Cracking the Code on America’s Jobs Dilemma

By Ingo Walter, Seymour Milstein Professor of Finance, Corporate Governance and Ethics & Vice Dean of Faculty and Heinz Riehl, Former Senior Vice President at Citibank & Former NYU Stern Adjunct Professor of Finance

The US should learn from the apprenticeship masters of Europe.

By Ingo Walter, Seymour Milstein Professor of Finance, Corporate Governance and Ethics & Vice Dean of Faculty and Heinz Riehl, Former Senior Vice President at Citibank & Former NYU Stern Adjunct Professor of Finance

Yet another disappointing month for US unemployment data. None of the last five recessions has shown such a sluggish job recovery. This time the “great American jobs machine” is running on empty.

Explanations abound, but we believe the US is facing a growing structural dilemma that makes cyclical unemployment pale by comparison. We offer here a solution with a proven record of success.

The problem is tough labor shortages in highly skilled professions at one end of the scale and unemployable young people at the other end, weighed down by poor secondary education and forced to compete with more motivated and skilled workers abroad.

This reality contrasts sharply with not only the usual suspects like China and India, whose youth exhibit voracious appetites for education and training, but also countries in “old Europe,” like Germany, which has performed superbly coming out of the recession and absorbing the unemployed.

Only a targeted resurgence in human capital formation will save the US from ending up a nation with millions of “hewers of wood and drawers of water,” as global patterns of production and trade continue to evolve.

The Germans also suffered in the recession, but they have bounced back faster and better. Why?

One reason may be marked differences in approach to human capital formation.

Though the US is not producing enough technicians and engineers, it falls particularly short at the lower end of the skills spectrum—hence the large numbers of college graduates looking for work or functionally underemployed. Neither are these grads good candidates for the many high-paying positions for skilled workers, technicians, financial professionals, and the like that are going begging.

The obvious question is, should everyone go to college?

The conventional American answer is “yes,” even though we are perhaps doing a disservice to many young people who find they are neither trained for a vocation nor capable of a higher-level profession.

The classic European approach, however, eschews traditional university training in favor of challenging, highly structured apprenticeships—distinctly different from US-style on-the-job training that often leads to dead-end jobs.

German-style apprenticeships, for example, have legs. They are tough to get into and complete. They combine practical training with classroom education equivalent to two years of college.

Tracing their roots back to the Guilds, apprenticeships provide an alternative path for people who do not pursue an academic education.

Such apprenticeship—in recent years renamed “dual education”—is available for hundreds of professions, ranging from crafts like auto mechanics, bakers, chimney sweeps, masons, electricians, and opticians to tax accountants, bankers, insurance agents, and hoteliers. Apprentice-based careers include telecommunications, farming information technology, marketing, public relations, and medicine.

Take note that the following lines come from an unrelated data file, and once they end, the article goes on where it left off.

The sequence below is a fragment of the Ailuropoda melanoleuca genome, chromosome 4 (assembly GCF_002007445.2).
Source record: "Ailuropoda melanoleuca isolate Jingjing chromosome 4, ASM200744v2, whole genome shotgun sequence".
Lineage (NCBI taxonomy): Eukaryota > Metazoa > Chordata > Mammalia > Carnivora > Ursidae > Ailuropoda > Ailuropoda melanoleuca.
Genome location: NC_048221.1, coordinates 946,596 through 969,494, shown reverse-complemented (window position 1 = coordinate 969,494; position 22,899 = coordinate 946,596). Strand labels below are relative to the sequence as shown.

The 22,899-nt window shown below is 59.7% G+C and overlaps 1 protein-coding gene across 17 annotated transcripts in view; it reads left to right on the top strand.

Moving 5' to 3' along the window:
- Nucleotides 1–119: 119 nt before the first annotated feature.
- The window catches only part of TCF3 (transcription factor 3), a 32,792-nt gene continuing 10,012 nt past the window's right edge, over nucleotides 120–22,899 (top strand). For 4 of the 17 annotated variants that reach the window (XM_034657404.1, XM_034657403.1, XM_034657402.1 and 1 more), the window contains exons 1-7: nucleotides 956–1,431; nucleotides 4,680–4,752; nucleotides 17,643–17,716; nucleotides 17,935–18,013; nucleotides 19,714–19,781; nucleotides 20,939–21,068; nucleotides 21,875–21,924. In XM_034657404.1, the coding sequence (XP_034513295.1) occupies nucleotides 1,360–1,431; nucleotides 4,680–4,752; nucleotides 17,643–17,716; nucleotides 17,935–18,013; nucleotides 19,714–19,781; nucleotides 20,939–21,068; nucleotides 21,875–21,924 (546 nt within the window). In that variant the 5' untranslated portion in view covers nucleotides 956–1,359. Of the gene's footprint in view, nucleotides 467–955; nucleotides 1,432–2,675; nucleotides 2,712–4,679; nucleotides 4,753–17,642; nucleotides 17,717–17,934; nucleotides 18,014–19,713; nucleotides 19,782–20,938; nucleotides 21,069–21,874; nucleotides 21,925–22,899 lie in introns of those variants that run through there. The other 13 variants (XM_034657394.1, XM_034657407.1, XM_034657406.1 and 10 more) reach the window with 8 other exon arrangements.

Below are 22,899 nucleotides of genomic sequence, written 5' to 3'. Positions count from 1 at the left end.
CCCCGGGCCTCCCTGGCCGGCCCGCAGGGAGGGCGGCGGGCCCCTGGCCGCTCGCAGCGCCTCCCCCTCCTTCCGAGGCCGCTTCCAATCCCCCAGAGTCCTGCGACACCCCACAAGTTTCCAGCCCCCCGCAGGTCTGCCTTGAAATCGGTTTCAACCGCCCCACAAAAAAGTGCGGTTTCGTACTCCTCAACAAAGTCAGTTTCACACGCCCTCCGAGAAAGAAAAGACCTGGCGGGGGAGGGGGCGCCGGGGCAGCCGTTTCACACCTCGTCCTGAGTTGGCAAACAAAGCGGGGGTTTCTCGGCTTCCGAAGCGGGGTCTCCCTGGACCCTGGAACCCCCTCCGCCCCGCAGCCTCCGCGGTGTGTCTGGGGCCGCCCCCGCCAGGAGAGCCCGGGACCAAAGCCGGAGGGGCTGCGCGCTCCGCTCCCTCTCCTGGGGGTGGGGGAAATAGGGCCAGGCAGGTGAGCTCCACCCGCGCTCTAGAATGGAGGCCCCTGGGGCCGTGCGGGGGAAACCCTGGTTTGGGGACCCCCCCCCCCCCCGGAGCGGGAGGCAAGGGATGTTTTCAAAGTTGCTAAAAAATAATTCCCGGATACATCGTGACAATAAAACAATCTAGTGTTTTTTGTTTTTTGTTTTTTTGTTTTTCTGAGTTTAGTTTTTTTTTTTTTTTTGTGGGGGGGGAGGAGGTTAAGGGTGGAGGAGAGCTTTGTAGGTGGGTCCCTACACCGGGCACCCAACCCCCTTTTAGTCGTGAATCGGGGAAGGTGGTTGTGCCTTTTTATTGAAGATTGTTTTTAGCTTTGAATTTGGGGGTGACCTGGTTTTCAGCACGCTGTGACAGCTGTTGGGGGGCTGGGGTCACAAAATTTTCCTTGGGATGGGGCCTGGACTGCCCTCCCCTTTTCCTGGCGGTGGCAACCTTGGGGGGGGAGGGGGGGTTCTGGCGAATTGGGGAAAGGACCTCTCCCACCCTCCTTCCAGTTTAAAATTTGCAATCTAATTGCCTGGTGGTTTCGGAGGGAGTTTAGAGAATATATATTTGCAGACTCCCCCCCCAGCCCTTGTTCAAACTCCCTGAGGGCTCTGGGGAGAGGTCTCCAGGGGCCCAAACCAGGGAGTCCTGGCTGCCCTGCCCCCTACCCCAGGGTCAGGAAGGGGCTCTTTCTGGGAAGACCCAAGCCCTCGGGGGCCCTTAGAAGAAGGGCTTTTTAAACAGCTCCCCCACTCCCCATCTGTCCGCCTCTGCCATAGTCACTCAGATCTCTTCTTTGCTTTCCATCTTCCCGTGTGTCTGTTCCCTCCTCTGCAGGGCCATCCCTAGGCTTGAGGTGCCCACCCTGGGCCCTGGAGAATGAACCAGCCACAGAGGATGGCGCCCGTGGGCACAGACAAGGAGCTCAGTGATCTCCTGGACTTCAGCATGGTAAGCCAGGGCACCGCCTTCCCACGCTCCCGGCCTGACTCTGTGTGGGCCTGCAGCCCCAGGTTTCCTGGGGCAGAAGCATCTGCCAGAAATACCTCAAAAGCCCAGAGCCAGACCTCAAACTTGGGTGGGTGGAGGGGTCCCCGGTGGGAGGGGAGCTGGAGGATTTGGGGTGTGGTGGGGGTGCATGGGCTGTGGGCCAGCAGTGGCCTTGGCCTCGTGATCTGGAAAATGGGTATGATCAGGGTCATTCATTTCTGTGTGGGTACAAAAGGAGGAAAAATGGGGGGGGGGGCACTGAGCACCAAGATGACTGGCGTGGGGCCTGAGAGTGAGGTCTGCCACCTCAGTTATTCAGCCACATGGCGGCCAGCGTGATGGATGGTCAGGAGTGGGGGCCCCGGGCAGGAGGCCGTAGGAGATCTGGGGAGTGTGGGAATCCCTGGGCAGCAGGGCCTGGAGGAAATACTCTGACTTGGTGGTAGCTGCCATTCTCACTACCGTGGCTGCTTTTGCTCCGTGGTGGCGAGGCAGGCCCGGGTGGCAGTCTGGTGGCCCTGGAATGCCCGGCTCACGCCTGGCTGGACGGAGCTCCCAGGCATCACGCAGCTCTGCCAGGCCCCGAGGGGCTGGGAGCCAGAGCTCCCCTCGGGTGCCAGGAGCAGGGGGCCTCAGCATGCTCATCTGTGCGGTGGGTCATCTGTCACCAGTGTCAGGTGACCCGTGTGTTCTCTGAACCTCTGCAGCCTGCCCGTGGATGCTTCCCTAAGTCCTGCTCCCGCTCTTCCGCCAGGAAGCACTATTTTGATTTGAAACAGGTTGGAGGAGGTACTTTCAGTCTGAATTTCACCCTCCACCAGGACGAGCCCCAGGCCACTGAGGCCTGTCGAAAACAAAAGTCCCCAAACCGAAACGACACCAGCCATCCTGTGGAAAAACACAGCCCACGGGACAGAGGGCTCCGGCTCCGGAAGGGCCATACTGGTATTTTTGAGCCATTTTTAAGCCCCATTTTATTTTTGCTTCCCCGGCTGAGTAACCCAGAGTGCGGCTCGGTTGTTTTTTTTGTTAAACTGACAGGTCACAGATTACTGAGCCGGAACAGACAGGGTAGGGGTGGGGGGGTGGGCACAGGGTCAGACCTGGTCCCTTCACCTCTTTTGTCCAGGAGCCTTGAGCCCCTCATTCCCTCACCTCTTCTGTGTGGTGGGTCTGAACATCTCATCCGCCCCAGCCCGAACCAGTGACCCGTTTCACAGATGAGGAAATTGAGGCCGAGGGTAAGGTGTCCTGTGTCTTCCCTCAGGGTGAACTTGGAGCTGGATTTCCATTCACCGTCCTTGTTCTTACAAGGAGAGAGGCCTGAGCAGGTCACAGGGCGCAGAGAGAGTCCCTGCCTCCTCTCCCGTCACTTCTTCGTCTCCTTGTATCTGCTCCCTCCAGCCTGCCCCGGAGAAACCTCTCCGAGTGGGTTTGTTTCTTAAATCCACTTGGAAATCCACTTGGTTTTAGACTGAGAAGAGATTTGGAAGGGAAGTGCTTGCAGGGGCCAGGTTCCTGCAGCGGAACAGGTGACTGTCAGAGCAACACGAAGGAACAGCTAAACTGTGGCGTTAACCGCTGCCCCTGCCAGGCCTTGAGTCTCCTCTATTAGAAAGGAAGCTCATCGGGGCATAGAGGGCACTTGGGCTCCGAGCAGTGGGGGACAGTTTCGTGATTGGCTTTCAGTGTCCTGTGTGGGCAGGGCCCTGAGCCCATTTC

Following secondary education, around age 16, professional education and training occurs predominantly via the "dual" system—"dual" because the know-how and skills for each profession are conveyed in two distinct settings: (1) A company, business, or workplace for the practical component; and (2) A related professional trade school for the more academic education content. Dual education takes between two and three years, with the apprentice working three or four days every week for the employer and attending professional trade school for one or two days. Besides the cost of training, the employer pays a modest wage.

The professional trade schools complement the practical learning with a profession-specific yet comprehensive, college-style education. Bakers learn the chemical composition of flour, bankers learn the difference between a mortgage and a loan secured by real estate, and all apprentices learn how federal, state, and local governments are organized and how elections work. Employers and schools cooperate closely.

Importantly, apprentices are exposed in their employer’s business to mature, skilled, and professional adults as successful role models.

The apprenticeship concludes with a government-supervised examination confirming the successful apprentice as a certified professional in his or her occupation. Certification almost always leads to successful placement in a permanent position.

The system also provides additional full-time schooling in a "master class," which again ends with a state-supervised examination. So the more ambitious can go on to become “master craftspeople,” supervising others and educating subsequent generations of apprentices. Only businesses employing one or more “masters” may engage apprentices, so that there is always someone from whom young people can learn.

Germany’s arrangement is a successful model that provides job opportunities and well-paid careers for high school grads—a time-tested system the US could emulate to generate more skilled workers who can compete with the best craftspeople in global markets and create goods and services that Americans and foreigners want to buy.

Apprenticeship is also a ready-made approach to promote entrepreneurship among small and medium-size businesses—where the bulk of new jobs get created—and rebuild the dwindling US middle class.

The US should learn from the apprenticeship masters of Europe.